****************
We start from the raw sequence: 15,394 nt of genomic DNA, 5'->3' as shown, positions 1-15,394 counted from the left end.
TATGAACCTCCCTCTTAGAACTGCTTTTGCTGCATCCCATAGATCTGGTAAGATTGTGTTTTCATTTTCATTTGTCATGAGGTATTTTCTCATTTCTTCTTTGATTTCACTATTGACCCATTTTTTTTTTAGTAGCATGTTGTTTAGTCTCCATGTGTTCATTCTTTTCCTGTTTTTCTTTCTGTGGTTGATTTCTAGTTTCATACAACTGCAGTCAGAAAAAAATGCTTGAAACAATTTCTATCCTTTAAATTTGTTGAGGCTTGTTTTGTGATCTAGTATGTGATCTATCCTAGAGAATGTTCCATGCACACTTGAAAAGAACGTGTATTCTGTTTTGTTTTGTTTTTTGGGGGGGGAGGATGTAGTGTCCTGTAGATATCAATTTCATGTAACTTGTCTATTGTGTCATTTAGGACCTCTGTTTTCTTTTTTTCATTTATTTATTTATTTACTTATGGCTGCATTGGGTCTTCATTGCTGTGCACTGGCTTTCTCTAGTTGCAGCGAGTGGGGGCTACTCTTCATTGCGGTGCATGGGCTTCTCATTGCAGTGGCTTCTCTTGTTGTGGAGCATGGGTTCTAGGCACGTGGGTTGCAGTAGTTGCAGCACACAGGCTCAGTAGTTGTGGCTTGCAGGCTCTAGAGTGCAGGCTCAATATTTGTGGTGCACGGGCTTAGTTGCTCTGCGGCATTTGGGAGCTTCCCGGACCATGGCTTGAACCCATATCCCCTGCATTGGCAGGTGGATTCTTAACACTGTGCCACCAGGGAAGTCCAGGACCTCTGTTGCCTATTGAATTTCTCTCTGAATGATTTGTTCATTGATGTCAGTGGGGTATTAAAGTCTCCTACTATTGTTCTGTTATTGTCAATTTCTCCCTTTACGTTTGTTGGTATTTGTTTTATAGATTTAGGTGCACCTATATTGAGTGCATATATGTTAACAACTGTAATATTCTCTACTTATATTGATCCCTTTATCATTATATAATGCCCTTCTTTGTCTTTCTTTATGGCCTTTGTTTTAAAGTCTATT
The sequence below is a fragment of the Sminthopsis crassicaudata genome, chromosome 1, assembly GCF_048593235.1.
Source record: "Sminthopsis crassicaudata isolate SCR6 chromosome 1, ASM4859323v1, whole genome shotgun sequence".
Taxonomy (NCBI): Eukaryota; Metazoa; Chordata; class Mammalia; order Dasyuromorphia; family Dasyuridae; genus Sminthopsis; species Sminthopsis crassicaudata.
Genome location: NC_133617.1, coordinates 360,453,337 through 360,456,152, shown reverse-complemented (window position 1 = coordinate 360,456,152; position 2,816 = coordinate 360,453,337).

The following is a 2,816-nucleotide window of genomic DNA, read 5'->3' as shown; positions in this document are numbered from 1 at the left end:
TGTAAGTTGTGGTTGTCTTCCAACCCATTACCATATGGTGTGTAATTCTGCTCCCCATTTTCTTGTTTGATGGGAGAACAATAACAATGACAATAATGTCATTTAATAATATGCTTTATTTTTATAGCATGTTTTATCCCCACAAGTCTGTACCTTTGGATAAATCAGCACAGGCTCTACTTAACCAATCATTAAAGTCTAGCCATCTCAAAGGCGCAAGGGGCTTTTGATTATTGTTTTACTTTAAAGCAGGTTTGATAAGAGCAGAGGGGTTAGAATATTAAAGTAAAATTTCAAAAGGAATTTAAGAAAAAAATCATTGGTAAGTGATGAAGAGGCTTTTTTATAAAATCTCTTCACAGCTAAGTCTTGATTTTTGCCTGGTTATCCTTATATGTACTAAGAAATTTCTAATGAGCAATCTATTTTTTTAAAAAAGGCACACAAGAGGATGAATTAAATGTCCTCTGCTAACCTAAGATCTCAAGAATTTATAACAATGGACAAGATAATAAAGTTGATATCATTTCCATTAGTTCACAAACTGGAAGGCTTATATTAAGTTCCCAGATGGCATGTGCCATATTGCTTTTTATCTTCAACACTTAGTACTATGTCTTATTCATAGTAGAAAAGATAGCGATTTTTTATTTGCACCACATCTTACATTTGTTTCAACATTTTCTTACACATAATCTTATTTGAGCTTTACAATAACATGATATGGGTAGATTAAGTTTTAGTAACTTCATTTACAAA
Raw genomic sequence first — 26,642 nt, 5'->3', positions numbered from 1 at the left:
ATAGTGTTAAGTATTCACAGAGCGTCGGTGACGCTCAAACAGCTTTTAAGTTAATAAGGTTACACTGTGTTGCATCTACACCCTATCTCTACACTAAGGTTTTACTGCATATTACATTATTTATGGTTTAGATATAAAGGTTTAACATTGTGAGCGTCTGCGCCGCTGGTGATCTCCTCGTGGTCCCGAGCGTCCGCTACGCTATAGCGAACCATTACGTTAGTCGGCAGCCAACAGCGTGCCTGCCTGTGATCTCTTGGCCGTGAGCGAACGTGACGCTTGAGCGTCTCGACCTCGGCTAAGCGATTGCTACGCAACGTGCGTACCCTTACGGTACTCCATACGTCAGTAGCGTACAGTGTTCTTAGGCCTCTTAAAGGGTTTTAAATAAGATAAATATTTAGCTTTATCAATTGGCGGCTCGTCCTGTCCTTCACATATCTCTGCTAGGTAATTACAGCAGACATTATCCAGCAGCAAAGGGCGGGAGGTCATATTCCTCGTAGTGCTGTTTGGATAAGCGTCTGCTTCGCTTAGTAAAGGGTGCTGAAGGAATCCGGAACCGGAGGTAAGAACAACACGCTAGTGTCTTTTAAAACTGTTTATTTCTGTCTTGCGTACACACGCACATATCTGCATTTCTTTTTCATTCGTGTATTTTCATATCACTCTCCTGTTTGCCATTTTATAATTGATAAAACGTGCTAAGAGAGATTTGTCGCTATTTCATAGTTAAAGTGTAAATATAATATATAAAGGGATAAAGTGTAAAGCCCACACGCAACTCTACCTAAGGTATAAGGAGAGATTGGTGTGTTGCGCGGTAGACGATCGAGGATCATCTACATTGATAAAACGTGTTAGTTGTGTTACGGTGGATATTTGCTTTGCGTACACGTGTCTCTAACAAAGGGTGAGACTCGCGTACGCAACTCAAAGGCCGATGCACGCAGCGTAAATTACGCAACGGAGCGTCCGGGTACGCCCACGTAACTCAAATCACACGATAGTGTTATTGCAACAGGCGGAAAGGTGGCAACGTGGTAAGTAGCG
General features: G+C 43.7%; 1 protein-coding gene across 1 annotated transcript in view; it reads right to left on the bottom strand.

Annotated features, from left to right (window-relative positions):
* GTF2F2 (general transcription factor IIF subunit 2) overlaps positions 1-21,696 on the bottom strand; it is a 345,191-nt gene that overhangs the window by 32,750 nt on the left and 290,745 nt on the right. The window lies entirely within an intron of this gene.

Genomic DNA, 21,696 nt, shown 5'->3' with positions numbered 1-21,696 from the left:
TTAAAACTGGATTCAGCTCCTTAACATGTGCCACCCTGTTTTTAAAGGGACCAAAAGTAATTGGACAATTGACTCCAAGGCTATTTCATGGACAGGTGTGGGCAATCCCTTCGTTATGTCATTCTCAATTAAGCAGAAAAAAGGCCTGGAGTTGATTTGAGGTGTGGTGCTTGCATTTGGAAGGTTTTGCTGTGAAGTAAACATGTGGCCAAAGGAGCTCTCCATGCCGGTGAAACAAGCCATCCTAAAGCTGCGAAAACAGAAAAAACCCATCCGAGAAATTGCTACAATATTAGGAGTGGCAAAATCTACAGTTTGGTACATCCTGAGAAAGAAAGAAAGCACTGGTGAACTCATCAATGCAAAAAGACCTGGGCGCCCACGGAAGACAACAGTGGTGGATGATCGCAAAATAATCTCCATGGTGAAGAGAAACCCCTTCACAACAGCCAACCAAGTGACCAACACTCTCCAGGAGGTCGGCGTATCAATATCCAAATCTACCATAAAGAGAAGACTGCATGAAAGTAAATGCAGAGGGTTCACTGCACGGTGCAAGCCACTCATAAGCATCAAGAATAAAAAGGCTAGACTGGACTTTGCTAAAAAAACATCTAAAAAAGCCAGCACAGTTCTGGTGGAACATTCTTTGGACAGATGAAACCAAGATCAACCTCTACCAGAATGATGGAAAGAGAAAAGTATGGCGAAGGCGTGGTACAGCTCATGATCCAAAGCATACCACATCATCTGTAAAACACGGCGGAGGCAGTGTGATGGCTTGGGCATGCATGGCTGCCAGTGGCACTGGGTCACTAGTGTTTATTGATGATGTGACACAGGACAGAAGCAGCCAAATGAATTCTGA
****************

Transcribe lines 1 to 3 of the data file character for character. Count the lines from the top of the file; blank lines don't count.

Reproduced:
We start from the raw sequence: 15,394 nt of genomic DNA, 5'->3' as shown, positions 1-15,394 counted from the left end.
TATGAACCTCCCTCTTAGAACTGCTTTTGCTGCATCCCATAGATCTGGTAAGATTGTGTTTTCATTTTCATTTGTCATGAGGTATTTTCTCATTTCTTCTTTGATTTCACTATTGACCCATTTTTTTTTTAGTAGCATGTTGTTTAGTCTCCATGTGTTCATTCTTTTCCTGTTTTTCTTTCTGTGGTTGATTTCTAGTTTCATACAACTGCAGTCAGAAAAAAATGCTTGAAACAATTTCTATCCTTTAAATTTGTTGAGGCTTGTTTTGTGATCTAGTATGTGATCTATCCTAGAGAATGTTCCATGCACACTTGAAAAGAACGTGTATTCTGTTTTGTTTTGTTTTTTGGGGGGGGAGGATGTAGTGTCCTGTAGATATCAATTTCATGTAACTTGTCTATTGTGTCATTTAGGACCTCTGTTTTCTTTTTTTCATTTATTTATTTATTTACTTATGGCTGCATTGGGTCTTCATTGCTGTGCACTGGCTTTCTCTAGTTGCAGCGAGTGGGGGCTACTCTTCATTGCGGTGCATGGGCTTCTCATTGCAGTGGCTTCTCTTGTTGTGGAGCATGGGTTCTAGGCACGTGGGTTGCAGTAGTTGCAGCACACAGGCTCAGTAGTTGTGGCTTGCAGGCTCTAGAGTGCAGGCTCAATATTTGTGGTGCACGGGCTTAGTTGCTCTGCGGCATTTGGGAGCTTCCCGGACCATGGCTTGAACCCATATCCCCTGCATTGGCAGGTGGATTCTTAACACTGTGCCACCAGGGAAGTCCAGGACCTCTGTTGCCTATTGAATTTCTCTCTGAATGATTTGTTCATTGATGTCAGTGGGGTATTAAAGTCTCCTACTATTGTTCTGTTATTGTCAATTTCTCCCTTTACGTTTGTTGGTATTTGTTTTATAGATTTAGGTGCACCTATATTGAGTGCATATATGTTAACAACTGTAATATTCTCTACTTATATTGATCCCTTTATCATTATATAATGCCCTTCTTTGTCTTTCTTTATGGCCTTTGTTTTAAAGTCTATT
The sequence below is a fragment of the Sminthopsis crassicaudata genome, chromosome 1, assembly GCF_048593235.1.